…and a quarter pipe in the drive to boot!
That would be the world’s most amazing or terrifying thong.
Four workbenches. You’d think he be terrified of them.
It’s immersion therapy, apparently.
Raney: Is that arbor press I noticed on the bench end being put to good use? I seem to recall selling you one a while back. . . .
Hey Rich! Yup – that’s the one I got from you right before I escaped the east coast. And no, I never ever use it. I just don’t like seeing that part of the metal bench ;).
I use it mainly for starting maker’s mark stamps. Makes it easy to get the first strikes dead on and hard. ‘course I’m mushrooming the crap out of the post over time, but hey – it’s a better life for a #0 than pushing bearings in and out of hot wheels cars or living in flea market purgatory.
And for the rest of you – you think there’s a lot of benches? Maybe I’ll do some vise photos to christen instagram Now THERE’S my real problem.
So, you might say you have a vise vice?
Raney is a splendid toolmaker and woodworker. I met him–and his planes–at Jeff Miller’s furniture shop in Chicago. He was there for the annual Lie-Nielsen tool show. His planes were so beautiful I was afraid to touch them. He does lovely shoji work as well.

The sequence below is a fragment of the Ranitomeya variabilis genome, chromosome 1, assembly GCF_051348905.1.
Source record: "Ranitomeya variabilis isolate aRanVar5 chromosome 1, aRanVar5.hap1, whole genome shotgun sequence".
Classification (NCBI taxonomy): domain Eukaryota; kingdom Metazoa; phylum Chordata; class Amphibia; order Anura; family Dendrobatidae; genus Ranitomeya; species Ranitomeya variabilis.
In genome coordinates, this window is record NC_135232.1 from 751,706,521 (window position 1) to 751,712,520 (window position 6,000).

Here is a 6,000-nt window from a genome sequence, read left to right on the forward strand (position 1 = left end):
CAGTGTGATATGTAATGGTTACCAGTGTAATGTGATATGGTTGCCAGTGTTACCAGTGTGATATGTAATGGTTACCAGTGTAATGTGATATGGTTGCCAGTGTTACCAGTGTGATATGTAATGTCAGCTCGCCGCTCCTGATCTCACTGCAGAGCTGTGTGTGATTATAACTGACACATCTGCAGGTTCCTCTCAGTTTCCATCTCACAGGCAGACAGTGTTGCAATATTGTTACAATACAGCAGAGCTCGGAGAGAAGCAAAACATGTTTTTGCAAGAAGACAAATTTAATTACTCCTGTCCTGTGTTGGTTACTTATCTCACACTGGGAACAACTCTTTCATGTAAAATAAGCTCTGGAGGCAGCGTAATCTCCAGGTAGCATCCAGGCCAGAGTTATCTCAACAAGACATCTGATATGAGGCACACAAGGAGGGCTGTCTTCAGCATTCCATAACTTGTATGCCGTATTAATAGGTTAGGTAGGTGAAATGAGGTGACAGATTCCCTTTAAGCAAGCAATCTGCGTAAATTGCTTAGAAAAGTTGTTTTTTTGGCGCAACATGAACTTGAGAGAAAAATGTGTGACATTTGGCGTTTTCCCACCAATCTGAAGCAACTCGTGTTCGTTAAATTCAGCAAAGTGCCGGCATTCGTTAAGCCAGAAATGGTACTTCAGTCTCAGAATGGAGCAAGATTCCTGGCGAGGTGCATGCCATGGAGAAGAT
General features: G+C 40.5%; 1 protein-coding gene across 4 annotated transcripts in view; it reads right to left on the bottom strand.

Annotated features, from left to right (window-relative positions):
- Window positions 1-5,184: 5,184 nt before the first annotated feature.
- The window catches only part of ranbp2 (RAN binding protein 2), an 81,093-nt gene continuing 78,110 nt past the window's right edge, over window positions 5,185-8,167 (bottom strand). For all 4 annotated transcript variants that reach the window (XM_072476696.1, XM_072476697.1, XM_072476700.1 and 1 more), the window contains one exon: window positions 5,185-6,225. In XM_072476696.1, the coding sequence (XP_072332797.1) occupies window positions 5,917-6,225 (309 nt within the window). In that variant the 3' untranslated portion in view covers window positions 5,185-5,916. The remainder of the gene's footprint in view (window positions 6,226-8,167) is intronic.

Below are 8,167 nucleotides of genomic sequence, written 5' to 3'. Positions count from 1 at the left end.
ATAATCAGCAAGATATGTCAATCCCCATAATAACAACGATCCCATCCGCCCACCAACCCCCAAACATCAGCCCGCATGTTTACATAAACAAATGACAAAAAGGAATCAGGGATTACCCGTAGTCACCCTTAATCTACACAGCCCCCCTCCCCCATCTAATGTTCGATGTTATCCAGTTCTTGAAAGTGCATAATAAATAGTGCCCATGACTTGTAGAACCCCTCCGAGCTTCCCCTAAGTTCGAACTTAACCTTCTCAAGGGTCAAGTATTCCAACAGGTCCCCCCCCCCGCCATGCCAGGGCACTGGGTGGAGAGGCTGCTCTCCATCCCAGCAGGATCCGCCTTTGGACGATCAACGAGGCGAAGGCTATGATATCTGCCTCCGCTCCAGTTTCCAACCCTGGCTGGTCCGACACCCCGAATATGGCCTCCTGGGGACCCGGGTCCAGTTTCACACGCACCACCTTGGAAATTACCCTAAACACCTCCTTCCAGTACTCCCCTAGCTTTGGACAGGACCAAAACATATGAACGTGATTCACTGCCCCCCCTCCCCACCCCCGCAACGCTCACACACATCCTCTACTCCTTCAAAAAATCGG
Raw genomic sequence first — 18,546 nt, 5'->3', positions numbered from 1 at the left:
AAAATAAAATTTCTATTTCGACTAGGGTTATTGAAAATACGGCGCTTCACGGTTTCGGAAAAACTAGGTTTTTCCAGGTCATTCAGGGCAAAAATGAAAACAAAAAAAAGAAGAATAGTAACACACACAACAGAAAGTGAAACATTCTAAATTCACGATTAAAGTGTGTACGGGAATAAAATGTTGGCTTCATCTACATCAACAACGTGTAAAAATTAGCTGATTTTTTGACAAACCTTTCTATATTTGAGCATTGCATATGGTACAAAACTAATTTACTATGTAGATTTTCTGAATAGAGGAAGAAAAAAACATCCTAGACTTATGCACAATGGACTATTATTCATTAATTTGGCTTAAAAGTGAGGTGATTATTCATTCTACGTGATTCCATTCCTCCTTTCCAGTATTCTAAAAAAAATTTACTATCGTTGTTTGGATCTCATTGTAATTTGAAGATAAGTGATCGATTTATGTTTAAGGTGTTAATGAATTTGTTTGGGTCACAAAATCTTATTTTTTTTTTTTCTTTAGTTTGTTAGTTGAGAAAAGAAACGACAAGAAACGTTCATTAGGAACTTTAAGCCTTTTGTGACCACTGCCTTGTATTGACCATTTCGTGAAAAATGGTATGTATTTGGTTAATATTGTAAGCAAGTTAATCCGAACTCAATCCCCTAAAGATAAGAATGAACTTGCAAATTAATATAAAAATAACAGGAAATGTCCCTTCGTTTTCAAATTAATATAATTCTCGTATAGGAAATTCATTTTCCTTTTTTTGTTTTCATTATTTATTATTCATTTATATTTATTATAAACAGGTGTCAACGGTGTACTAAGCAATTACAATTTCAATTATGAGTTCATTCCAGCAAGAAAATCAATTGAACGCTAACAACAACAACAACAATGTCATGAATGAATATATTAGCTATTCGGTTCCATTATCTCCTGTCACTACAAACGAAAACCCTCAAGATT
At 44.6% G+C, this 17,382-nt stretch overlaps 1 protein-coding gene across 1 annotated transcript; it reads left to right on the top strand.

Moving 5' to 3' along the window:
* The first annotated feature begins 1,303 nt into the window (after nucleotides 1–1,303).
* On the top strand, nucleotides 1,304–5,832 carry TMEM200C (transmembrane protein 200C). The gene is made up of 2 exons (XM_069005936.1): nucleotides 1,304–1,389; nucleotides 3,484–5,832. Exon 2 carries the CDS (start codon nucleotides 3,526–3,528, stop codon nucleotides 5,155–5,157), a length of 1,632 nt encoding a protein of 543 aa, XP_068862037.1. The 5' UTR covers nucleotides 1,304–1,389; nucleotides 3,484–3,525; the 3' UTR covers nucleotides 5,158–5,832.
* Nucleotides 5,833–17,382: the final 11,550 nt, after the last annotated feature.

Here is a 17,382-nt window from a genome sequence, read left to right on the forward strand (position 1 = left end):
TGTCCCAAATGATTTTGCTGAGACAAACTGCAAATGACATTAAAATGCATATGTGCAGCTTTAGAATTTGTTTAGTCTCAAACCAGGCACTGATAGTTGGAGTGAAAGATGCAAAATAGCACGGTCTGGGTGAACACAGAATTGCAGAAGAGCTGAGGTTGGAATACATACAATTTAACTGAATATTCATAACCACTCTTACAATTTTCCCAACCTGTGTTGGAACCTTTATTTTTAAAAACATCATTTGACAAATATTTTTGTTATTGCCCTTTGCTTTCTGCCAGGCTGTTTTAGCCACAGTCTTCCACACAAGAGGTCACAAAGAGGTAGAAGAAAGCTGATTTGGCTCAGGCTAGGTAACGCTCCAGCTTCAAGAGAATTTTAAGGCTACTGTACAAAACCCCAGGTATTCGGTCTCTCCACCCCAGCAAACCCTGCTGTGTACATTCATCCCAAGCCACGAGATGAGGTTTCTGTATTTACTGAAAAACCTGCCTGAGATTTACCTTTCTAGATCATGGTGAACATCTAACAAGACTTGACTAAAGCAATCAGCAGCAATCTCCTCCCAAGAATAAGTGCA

Just tell him to post more! Do you hear me Raney?
I am impressed with the obvious quality of both materials and craftsmanship in your planes, Raney. I have no doubt they are worth every penny. I just wish i had the skills to make an investment in one of your miter planes a sensible decision. Alas, I am a wannabe, not a craftsman. So, I will have to just dream.
leeboyz – I appreciate the sentiment and compliments. But I am also pretty clear and vocal that I don’t see my planes as ‘sensible’ in almost any case. almost every craftsman worth a damn can get the level of functionality they need for any level of work for a tenth the cost of my planes.
I love my tools, I love making em, and I love that there are any people out there who can and are willing to pay what it takes to make them. But I’d despise myself if I felt like I was trying to convince anyone that they were anything but a high-functioning luxury.
But again – thanks for the sentiment; I absolutely know what you’re saying.
I will admit, I was afraid to touch them as well when I’ve seen you at the various events. I read your article in popwood tho and will definitely give them a try when i see you next. The message in the article was clear. These planes are the Navin R. Johnson of the woodworking world: they have a special purpose and we should all touch them when we can.
Thanks for writing it Raney.
I too was almost afraid to touch them Raney but you gave me enough lessons while at Handworks. I really got to like the way they feel and operate. The really give you immediate feedback on the wood. I really thank you for your willingness to share with somebody who has already sold both kidneys.
does anyone know where those ring pulls in his plane rack came from?